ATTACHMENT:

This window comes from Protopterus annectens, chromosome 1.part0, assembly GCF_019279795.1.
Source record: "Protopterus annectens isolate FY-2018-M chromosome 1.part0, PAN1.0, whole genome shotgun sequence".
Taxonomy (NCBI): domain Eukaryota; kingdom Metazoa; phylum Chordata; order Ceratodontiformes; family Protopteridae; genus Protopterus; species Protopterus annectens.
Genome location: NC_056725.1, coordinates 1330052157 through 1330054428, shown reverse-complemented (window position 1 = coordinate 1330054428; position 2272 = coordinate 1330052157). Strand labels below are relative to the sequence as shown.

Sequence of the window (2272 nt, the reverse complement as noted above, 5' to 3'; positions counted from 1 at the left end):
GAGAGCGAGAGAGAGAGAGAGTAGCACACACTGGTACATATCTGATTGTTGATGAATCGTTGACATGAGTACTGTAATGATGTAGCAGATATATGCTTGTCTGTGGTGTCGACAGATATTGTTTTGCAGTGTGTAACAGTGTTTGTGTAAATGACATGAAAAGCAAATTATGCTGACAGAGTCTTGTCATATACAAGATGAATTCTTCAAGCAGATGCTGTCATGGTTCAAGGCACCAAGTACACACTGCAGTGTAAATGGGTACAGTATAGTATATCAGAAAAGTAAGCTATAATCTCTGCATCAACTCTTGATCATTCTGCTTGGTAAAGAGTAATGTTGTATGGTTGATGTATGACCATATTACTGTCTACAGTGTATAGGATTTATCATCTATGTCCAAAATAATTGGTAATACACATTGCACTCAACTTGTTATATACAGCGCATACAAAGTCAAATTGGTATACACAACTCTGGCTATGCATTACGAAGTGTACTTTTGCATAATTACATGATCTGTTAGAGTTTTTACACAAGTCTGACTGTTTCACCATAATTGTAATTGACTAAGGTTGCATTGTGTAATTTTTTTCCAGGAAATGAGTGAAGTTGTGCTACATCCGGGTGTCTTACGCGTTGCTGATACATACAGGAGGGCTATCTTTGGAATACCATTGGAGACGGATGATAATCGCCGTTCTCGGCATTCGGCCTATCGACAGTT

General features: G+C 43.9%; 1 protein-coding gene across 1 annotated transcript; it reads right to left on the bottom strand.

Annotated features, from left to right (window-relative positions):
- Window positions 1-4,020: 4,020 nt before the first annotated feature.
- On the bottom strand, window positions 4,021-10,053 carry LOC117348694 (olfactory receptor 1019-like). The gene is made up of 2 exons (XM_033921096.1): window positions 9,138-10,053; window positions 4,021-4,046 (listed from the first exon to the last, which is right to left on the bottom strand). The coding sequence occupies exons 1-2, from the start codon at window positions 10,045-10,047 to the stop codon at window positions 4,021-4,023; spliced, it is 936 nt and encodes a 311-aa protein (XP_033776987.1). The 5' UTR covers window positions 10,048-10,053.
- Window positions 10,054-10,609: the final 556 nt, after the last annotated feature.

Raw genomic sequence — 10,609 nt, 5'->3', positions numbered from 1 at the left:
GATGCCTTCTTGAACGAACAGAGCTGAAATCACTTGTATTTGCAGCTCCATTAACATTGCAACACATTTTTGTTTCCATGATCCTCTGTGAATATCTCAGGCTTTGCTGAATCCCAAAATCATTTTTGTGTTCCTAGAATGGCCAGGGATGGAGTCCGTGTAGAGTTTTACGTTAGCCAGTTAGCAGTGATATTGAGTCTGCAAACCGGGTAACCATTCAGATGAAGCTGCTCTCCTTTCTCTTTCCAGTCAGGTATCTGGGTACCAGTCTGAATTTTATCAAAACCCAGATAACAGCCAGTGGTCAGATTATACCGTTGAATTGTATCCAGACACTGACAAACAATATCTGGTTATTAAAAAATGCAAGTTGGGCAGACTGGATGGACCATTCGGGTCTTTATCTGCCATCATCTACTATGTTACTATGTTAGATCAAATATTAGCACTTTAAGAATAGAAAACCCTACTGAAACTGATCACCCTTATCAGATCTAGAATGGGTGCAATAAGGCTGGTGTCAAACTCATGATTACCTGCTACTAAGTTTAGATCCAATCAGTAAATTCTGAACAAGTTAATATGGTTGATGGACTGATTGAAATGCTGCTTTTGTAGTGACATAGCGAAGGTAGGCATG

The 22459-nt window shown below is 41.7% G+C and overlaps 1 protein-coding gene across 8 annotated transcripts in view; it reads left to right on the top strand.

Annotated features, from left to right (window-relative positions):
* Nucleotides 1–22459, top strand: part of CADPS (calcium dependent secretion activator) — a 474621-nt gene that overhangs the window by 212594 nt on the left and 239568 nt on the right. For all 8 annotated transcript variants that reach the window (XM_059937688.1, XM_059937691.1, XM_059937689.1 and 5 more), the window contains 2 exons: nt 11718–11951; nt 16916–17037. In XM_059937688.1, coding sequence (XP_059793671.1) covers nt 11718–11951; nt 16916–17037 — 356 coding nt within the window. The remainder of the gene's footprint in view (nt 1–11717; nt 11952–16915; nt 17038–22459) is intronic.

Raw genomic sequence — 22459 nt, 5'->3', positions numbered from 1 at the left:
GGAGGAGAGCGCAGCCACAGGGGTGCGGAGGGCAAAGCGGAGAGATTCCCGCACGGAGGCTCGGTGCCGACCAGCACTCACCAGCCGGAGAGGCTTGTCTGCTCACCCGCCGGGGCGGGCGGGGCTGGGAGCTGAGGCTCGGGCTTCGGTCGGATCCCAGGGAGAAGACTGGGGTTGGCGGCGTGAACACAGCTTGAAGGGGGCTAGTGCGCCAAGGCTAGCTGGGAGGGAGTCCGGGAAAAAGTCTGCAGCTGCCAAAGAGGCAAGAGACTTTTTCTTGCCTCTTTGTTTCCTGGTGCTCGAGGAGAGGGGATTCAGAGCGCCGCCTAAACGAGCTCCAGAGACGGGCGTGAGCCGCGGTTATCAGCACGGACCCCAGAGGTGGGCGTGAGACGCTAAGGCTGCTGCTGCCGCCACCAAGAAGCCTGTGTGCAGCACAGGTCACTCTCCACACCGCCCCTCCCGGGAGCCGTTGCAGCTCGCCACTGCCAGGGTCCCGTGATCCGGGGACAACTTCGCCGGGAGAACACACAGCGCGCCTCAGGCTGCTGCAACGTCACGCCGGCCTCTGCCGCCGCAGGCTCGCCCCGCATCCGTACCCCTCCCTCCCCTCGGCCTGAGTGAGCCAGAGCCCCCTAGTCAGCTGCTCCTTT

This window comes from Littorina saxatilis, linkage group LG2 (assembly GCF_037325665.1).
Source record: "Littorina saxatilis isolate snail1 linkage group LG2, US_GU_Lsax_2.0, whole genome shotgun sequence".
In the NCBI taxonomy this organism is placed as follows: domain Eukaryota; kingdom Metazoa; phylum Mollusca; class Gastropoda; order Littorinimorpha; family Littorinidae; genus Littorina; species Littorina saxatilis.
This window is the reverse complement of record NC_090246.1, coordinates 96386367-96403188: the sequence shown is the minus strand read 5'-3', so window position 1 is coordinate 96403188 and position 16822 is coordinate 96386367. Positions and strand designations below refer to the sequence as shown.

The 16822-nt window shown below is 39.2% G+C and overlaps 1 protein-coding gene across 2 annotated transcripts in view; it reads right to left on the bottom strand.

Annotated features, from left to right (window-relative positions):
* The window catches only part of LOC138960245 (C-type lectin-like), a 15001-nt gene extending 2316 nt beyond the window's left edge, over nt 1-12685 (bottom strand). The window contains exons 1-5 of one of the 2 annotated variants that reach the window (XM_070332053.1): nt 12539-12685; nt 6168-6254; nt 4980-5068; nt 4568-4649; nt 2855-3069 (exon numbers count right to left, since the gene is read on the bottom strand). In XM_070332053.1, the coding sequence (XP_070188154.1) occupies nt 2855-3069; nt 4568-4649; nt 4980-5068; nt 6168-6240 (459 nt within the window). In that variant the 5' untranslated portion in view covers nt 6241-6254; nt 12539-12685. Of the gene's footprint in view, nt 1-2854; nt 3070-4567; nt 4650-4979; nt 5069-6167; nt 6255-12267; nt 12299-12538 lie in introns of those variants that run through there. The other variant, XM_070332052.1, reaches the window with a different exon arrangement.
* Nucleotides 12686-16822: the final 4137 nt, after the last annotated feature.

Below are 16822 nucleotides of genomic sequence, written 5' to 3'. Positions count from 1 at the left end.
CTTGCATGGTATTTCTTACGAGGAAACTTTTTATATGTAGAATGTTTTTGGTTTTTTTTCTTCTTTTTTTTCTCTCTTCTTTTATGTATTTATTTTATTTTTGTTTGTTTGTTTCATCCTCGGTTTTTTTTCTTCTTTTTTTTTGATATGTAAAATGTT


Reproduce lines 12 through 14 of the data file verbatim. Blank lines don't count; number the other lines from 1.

Raw genomic sequence — 10,609 nt, 5'->3', positions numbered from 1 at the left:
GATGCCTTCTTGAACGAACAGAGCTGAAATCACTTGTATTTGCAGCTCCATTAACATTGCAACACATTTTTGTTTCCATGATCCTCTGTGAATATCTCAGGCTTTGCTGAATCCCAAAATCATTTTTGTGTTCCTAGAATGGCCAGGGATGGAGTCCGTGTAGAGTTTTACGTTAGCCAGTTAGCAGTGATATTGAGTCTGCAAACCGGGTAACCATTCAGATGAAGCTGCTCTCCTTTCTCTTTCCAGTCAGGTATCTGGGTACCAGTCTGAATTTTATCAAAACCCAGATAACAGCCAGTGGTCAGATTATACCGTTGAATTGTATCCAGACACTGACAAACAATATCTGGTTATTAAAAAATGCAAGTTGGGCAGACTGGATGGACCATTCGGGTCTTTATCTGCCATCATCTACTATGTTACTATGTTAGATCAAATATTAGCACTTTAAGAATAGAAAACCCTACTGAAACTGATCACCCTTATCAGATCTAGAATGGGTGCAATAAGGCTGGTGTCAAACTCATGATTACCTGCTACTAAGTTTAGATCCAATCAGTAAATTCTGAACAAGTTAATATGGTTGATGGACTGATTGAAATGCTGCTTTTGTAGTGACATAGCGAAGGTAGGCATG

The 22459-nt window shown below is 41.7% G+C and overlaps 1 protein-coding gene across 8 annotated transcripts in view; it reads left to right on the top strand.